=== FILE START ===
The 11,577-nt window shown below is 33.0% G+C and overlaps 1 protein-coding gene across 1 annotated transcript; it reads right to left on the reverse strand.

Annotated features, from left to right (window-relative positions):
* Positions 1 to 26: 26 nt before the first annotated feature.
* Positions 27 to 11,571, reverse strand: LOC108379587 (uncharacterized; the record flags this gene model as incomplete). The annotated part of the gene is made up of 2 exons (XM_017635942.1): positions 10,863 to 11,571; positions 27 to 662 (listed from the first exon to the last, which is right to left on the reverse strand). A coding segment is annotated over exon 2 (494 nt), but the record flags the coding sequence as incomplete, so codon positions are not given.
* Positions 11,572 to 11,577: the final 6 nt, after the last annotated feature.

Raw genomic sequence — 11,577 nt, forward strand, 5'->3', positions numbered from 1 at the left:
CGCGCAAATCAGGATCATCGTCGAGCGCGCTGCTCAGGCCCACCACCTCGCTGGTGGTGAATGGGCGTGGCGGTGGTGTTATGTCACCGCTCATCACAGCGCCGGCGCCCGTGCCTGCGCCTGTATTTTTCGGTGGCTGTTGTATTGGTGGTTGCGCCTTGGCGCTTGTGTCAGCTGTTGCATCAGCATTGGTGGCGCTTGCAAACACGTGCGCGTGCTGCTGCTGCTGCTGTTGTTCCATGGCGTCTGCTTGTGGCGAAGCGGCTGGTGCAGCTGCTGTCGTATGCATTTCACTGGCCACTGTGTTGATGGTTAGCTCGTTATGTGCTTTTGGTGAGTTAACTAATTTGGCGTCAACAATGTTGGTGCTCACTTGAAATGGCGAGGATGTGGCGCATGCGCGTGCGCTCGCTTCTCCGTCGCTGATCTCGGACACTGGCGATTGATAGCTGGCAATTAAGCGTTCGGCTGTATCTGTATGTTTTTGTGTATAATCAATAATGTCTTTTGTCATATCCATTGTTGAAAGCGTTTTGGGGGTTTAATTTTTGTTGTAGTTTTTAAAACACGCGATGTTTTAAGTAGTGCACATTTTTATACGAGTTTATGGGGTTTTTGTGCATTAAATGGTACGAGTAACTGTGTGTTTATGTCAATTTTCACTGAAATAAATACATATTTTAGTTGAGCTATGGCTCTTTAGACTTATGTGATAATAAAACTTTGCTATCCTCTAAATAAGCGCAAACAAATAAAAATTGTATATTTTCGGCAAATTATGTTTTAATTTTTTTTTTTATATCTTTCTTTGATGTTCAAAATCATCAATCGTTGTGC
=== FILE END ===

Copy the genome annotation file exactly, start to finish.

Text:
The 11,577-nt window shown below is 33.0% G+C and overlaps 1 protein-coding gene across 1 annotated transcript; it reads right to left on the reverse strand.

Annotated features, from left to right (window-relative positions):
* Positions 1 to 26: 26 nt before the first annotated feature.
* Positions 27 to 11,571, reverse strand: LOC108379587 (uncharacterized; the record flags this gene model as incomplete). The annotated part of the gene is made up of 2 exons (XM_017635942.1): positions 10,863 to 11,571; positions 27 to 662 (listed from the first exon to the last, which is right to left on the reverse strand). A coding segment is annotated over exon 2 (494 nt), but the record flags the coding sequence as incomplete, so codon positions are not given.
* Positions 11,572 to 11,577: the final 6 nt, after the last annotated feature.

Raw genomic sequence — 11,577 nt, forward strand, 5'->3', positions numbered from 1 at the left:
CGCGCAAATCAGGATCATCGTCGAGCGCGCTGCTCAGGCCCACCACCTCGCTGGTGGTGAATGGGCGTGGCGGTGGTGTTATGTCACCGCTCATCACAGCGCCGGCGCCCGTGCCTGCGCCTGTATTTTTCGGTGGCTGTTGTATTGGTGGTTGCGCCTTGGCGCTTGTGTCAGCTGTTGCATCAGCATTGGTGGCGCTTGCAAACACGTGCGCGTGCTGCTGCTGCTGCTGTTGTTCCATGGCGTCTGCTTGTGGCGAAGCGGCTGGTGCAGCTGCTGTCGTATGCATTTCACTGGCCACTGTGTTGATGGTTAGCTCGTTATGTGCTTTTGGTGAGTTAACTAATTTGGCGTCAACAATGTTGGTGCTCACTTGAAATGGCGAGGATGTGGCGCATGCGCGTGCGCTCGCTTCTCCGTCGCTGATCTCGGACACTGGCGATTGATAGCTGGCAATTAAGCGTTCGGCTGTATCTGTATGTTTTTGTGTATAATCAATAATGTCTTTTGTCATATCCATTGTTGAAAGCGTTTTGGGGGTTTAATTTTTGTTGTAGTTTTTAAAACACGCGATGTTTTAAGTAGTGCACATTTTTATACGAGTTTATGGGGTTTTTGTGCATTAAATGGTACGAGTAACTGTGTGTTTATGTCAATTTTCACTGAAATAAATACATATTTTAGTTGAGCTATGGCTCTTTAGACTTATGTGATAATAAAACTTTGCTATCCTCTAAATAAGCGCAAACAAATAAAAATTGTATATTTTCGGCAAATTATGTTTTAATTTTTTTTTTTATATCTTTCTTTGATGTTCAAAATCATCAATCGTTGTGC